6. ^ a b c d e f g h i j John Doran (21 April 2010). "In Extremis | Diplo And Behold: A Rolo Tomassi Interview". The Quietus. Retrieved 9 September 2013. Only a great deal of hard graft can create an illusion of effortlessness and their combination of Cardiacs, Locust, King Crimson, Runhild Gammelsæter, Mars Volta and Brian Eno feels so natural it’s almost as if the band are doing themselves a disservice by not acting like spoilt, pretentious avant-rock beasts. 
  7. ^ a b "Rolo Tomassi Plan 7" Series". Rock Sound. (Freeway Press). 17 December 2008. Retrieved 27 August 2013. 
  8. ^ Diplo (13 February 2009). "Guest Lists: Diplo". Pitchfork Media. Retrieved 10 September 2013. 
  9. ^ a b c Slater, Luke (22 October 2009). "Rolo Tomassi working with Diplo for album two / Music News // Drowned In Sound". Drownedinsound. Retrieved 12 December 2011. 
  10. ^ a b c d "Download 2010: Rolo Tomassi Play Biggest Show Ever". Rock Sound. (Freeway Press). 12 June 2010. Retrieved 27 August 2013. 
  11. ^ a b Alex Ellis (2 November 2010). "Interview with Rolo Tomassi (02/11/10)". South Sonic. Retrieved 15 June 2010. 
  12. ^ "Rolo Tomassi Confirm Last Show Of 2010". The Fly. 9 November 2010. Retrieved 28 April 2012. 
  13. ^ Luke Slater (14 February 2011). "Rolo Tomassi confirm Eternal Youth release date and tour / Music News // Drowned In Sound". Drowned In Sound. Retrieved 12 June 2011. 
  14. ^ "FREE STUFF!! Rolo Tomassi mp3 from forthcoming b-sides + rarities album, Eternal Youth". Thrash Hits. 14 April 2011. Retrieved 28 September 2011. 
  15. ^ a b "Rolo Tomassi at Sonisphere: 'We'd love to make a record with M83 or Converge'". NME. 9 July 2011. Retrieved 28 September 2011. 
  16. ^ a b Nico Davidson (27 July 2011). "Interview: Rolo Tomassi Sonisphere 2011". Sound Sphere Magazine. Retrieved 26 October 2011. 
  17. ^ James McMahon, ed. (14 January 2012). "In the studio special - Rolo Tomassi". Kerrang!. No. 1397. Bauer Media Group. p. 07. ISSN 0262-6624. 
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  24. ^ "Rolo Tomassi Announce May Tour; Post New Video Online". Rock Sound. (Freeway Press). 8 March 2013. Retrieved 4 June 2013. 
  25. ^ a b c "Bridgwater's first ever Morbid Mash Up: prog-rockers Rolo Tomassi to headline". Bridgwater Mercury. (Newsquest Media). 13 August 2013. Retrieved 9 September 2013. 
  26. ^ 残響アーティスト集結「残響祭」9月に4都市展開 [The four cities expand reverberation artists gathered "reverberation Festival" in September]. Natalie (in Japanese). (Natasha, Inc.). 1 June 2013. Retrieved 1 July 2013. 
  27. ^ "Rolo Tomassi Announce Australian Tour". (Street Press Australia Pty). 13 June 2013. Retrieved 15 June 2013. 
  28. ^ "Rolo Tomassi announce Australian tour". Kill Your Stereo. 12 June 2013. Retrieved 15 June 2013. 
  29. ^ "Rolo Tomassi Announce Small October Tour". Kerrang!. Bauer Media Group. 12 September 2014. Retrieved 6 October 2014. 
  30. ^ a b Phill Viles (21 April 2009). "This Is Nottingham:Rolo Tomassi review in Nottingham". This Is Nottingham. Retrieved 12 June 2011. 
  31. ^ a b c John Doran (5 November 2012). "Reviews Rolo Tomassi Astraea". The Quietus. Retrieved 22 November 2012. 
  32. ^ a b "A Rock Sound Guide To... Yorkshire Metal". Rock Sound. No. 176. London: Freeway Press. August 2013. ISSN 1465-0185.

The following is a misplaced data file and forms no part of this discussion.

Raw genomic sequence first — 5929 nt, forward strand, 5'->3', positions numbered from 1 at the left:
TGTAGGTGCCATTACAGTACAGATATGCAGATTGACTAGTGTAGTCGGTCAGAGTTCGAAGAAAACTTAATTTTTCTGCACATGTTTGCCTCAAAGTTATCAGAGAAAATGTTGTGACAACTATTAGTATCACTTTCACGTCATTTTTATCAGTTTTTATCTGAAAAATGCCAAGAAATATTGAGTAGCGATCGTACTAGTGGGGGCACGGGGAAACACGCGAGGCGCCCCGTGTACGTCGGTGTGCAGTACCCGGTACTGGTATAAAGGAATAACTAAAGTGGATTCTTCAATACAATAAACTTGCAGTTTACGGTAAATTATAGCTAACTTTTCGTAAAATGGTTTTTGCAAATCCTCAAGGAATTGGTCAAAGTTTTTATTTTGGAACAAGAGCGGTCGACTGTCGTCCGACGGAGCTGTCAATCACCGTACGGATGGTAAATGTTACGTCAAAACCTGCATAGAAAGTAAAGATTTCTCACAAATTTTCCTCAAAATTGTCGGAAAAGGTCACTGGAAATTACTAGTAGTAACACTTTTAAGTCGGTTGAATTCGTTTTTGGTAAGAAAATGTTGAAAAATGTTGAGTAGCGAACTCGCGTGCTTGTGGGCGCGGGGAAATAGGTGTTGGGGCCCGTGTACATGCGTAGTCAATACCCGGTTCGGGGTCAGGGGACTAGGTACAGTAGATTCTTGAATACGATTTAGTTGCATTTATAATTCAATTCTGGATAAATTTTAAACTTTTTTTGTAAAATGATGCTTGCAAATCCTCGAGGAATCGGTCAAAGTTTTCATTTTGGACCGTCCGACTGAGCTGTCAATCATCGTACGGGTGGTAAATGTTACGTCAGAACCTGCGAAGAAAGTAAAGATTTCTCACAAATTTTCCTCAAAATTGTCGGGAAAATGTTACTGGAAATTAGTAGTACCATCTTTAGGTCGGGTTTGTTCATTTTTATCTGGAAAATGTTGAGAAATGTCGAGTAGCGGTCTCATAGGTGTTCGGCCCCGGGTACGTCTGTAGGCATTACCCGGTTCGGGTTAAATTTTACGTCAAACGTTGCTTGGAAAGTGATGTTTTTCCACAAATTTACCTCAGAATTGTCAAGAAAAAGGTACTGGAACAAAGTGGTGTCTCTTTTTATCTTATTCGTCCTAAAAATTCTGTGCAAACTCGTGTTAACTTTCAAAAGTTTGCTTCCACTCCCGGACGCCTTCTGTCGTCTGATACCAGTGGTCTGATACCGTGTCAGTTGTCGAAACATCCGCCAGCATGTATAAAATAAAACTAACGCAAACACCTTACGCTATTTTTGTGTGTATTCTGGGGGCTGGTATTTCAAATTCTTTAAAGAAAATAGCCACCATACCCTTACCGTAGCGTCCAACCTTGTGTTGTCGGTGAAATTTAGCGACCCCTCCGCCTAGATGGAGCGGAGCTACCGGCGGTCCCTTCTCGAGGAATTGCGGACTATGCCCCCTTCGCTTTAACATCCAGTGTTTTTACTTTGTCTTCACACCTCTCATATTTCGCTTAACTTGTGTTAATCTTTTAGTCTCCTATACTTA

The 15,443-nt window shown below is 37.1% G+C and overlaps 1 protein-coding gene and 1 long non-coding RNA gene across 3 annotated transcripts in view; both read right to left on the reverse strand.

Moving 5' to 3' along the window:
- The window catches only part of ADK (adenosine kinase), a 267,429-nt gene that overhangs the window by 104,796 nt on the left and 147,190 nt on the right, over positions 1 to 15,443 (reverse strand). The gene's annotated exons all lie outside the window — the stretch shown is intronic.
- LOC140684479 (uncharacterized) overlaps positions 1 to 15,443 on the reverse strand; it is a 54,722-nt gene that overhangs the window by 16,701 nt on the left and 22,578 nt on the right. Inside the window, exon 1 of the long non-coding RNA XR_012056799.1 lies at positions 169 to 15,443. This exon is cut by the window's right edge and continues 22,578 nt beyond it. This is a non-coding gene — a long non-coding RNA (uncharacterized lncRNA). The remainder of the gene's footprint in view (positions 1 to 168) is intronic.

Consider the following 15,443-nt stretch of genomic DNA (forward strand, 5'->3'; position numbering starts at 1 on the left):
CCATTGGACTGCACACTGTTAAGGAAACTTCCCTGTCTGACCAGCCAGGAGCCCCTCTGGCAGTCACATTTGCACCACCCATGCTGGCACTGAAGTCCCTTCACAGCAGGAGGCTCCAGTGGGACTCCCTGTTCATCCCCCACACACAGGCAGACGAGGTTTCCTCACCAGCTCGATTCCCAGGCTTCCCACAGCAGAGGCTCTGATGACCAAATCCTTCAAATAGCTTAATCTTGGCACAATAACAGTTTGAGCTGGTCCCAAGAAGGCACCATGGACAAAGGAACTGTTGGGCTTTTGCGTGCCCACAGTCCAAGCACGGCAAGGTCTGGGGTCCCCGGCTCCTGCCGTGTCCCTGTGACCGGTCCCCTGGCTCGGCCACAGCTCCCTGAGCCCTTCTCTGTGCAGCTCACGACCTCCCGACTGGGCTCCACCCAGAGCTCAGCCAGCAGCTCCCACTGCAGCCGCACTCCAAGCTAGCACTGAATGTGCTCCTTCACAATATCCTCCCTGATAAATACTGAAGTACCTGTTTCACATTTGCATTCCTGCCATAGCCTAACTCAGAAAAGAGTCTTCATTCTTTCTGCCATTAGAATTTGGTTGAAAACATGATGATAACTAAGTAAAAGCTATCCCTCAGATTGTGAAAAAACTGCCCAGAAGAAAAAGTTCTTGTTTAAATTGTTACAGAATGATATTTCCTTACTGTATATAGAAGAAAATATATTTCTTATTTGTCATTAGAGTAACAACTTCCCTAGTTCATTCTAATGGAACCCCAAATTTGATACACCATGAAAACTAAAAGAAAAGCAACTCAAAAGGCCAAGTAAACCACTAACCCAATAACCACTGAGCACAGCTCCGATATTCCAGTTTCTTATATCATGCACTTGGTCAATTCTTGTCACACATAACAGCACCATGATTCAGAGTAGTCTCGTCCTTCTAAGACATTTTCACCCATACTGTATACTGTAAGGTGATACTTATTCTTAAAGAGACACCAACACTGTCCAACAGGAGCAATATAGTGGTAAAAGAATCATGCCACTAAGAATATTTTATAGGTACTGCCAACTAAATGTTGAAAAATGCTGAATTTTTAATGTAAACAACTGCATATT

33. ^ a b c Petteri Pertola (5 February 2013). "Rolo Tomassi - Astraea". Rock Freaks. Retrieved 11 August 2013. 
  34. ^ Martin Dalziel (6 May 2013). "Review: Rolo Tomassi at Beat Generator Live". The Courier. D. C. Thomson & Co. Retrieved 19 May 2013. 
  35. ^ a b c Adam Bychawski (27 November 2012). "The Scales of Balance: Rolo Tomassi". Clash Music. Retrieved 9 June 2013. 
  36. ^ a b c Sean Reid (19 May 2010). "Alter The Press!:Album Review:Rolo Tomassi - Cosmology". Alter The Press!. Retrieved 15 June 2011. 
  37. ^ Gardner, Noel (2012). "Rolo Tomassi Astraea Review". BBC. Retrieved 22 May 2017. 
  38. ^ Darren Tayor, ed. (January 2013). "Top 50 Albums of the year". Rock Sound. No. 169. London: Freeway Press. p. 19. ISSN 1465-0185. Holding onto their tagged prog-core style, the sheffielders have managed to weave their eclectic influences into a more cohesive and flowing work here. It's everything we love then for, done better. 
  39. ^ a b Dean Brown (18 April 2012). "Architects + Rolo Tomassi + Stray From the Path: 6 April 2012 - Dublin, Ireland". Pop Matters. (Buzz Media). Retrieved 24 April 2012. 
  40. ^ Ben Lawrence (19 July 2013). "The best ways to make the most of the heatwave while it lasts". Gigwise. Retrieved 11 August 2013. 
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  44. ^
  45. ^ Camilla Pia (19 May 2010). "BBC - Music - Review of Rolo Tomassi - Cosmology". BBC Music. Retrieved 14 November 2010. 
  46. ^ "Rolo Tomassi / New Album Reviews / Music News from THE FLY - The UK's Most Popular Music Magazine". The Fly. (MAMA Group). 2 November 2012. Retrieved 22 November 2012. 
  47. ^ Jamie Otsa (25 October 2012). "Rolo Tomassi – Astraea [ALBUM] Review". Ourzone Magazine. Retrieved 22 November 2012. 
  48. ^ Hamish MacBain (7 February 2012). "Rolo Tomassi - 'Old Mystics': A face-melting firecracker". NME. (IPC Media). Retrieved 9 June 2013. 
  49. ^ a b Barry Nicolson (31 October 2008). "NME Live Reviews - Rolo Tomassi". NME. Retrieved 13 February 2012. 
  50. ^ Ryan Bird (11 October 2011). Darren Tayor, ed. "Hall Of Fame: 'Relationship Of Command' Spitting in the face of popularity, At The Drive-In laid nu-metal to rest with this white hit hardcore classic". Rock Sound. No. 153. pp. 48–49. ISSN 1465-0185. 
  51. ^ a b James Spence (25 April 2013). "Rolo Tomassi Talk Relationship Of Command". Clash Music. Retrieved 9 June 2013. 

External links[edit]

Media related to Rolo Tomassi at Wikimedia Commons